"We defer any comment to the diocese until an agreement is finalized," said Teresa Thomas, a CMU spokeswoman.

The Dearden Center property includes a carriage house and a large two-story structure that are used to store archives and surplus religious articles, such as statues and crucifixes from closed parishes. Three of the other four diocesan-owned parcels are next to the Dearden Center at Clyde Street and Fifth. The largest, at 4723 Fifth Ave., is a garden that faces Fifth and another is a surface parking lot.


The diocese also hopes to sell the Roselia Center, a three-story building at 624 Clyde St. owned by Catholic Charities. The Roselia Center, which contains administrative offices, is contiguous to and behind the Dearden Center. Separating it from the other three diocesan properties is a one-third acre parcel occupied by a four-story apartment building at 630 Clyde St.

Residential zoning for the Dearden Center parcels would allow CMU to build a structure that is nine stories high.
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  #1029  
Old Posted May 14, 2012, 11:06 PM
TBone7281 TBone7281 is offline
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5/10/12

Lot 24



Demo for PNC Tower




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  #1030  
Old Posted May 14, 2012, 11:28 PM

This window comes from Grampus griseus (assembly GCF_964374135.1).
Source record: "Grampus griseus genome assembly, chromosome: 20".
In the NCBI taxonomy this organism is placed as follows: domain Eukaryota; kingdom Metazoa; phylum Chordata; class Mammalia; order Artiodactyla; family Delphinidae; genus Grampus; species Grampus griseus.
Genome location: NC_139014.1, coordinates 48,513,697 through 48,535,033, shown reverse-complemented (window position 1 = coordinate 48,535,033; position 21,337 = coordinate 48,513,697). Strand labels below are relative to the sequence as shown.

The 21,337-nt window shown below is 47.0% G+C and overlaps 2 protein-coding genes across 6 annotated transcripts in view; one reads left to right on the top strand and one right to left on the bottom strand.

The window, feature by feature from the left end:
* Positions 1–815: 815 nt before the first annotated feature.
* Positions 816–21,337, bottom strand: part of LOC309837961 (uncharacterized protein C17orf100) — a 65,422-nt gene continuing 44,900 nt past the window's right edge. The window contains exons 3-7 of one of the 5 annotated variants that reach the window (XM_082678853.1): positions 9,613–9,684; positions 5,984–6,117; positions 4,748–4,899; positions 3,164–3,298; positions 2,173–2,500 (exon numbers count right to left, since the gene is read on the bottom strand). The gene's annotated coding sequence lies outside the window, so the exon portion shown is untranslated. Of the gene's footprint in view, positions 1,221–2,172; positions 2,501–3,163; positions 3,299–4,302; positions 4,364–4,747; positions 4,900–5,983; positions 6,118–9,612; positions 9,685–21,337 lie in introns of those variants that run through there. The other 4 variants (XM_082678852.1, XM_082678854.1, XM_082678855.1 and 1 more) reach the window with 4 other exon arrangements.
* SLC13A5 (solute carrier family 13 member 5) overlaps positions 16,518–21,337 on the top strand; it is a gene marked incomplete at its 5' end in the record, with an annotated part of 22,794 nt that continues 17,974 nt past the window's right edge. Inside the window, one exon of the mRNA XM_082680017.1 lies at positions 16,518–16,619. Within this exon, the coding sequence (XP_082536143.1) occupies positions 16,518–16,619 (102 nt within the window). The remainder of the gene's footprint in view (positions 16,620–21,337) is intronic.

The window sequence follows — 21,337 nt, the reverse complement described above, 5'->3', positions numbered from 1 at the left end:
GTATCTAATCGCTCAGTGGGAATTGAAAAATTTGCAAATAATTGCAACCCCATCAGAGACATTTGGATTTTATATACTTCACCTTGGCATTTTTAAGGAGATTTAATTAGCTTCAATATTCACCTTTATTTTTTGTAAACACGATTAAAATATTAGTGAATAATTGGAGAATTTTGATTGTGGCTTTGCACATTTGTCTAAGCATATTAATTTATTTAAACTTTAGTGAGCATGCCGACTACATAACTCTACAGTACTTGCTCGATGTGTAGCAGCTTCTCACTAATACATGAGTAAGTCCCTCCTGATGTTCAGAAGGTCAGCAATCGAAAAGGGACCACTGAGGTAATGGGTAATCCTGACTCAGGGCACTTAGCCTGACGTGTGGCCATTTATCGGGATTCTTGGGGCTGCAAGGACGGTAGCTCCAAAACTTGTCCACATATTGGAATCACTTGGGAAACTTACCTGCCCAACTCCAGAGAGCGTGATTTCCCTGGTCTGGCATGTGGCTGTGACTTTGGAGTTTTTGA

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Nice shots Tbone. How is Otto Milk looking? Is it nearing completion yet?
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  #1031  
Old Posted May 14, 2012, 11:39 PM
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Nice shots Tbone. How is Otto Milk looking? Is it nearing completion yet?
Their website said people started moving in Q1 of 2011, though work continued through that summer. I haven't see anyone working on it this year, and there are some lights on in some of the units when I come in at 6 so I assume it's done.
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  #1032  
Old Posted May 15, 2012, 12:49 AM
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I am actually curious now. with some recent discussion about the proposed High Point Park and after someone suggested adding more floors on top of One World Trade in another thread, is it possible to add more floors on top of the US Steel Building? It seems that in some of those renderings it does look like they want to add at least a couple of observation levels/park space...

Also, nice to see Lot 24 moving right along.
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  #1033  
Old Posted May 15, 2012, 5:26 AM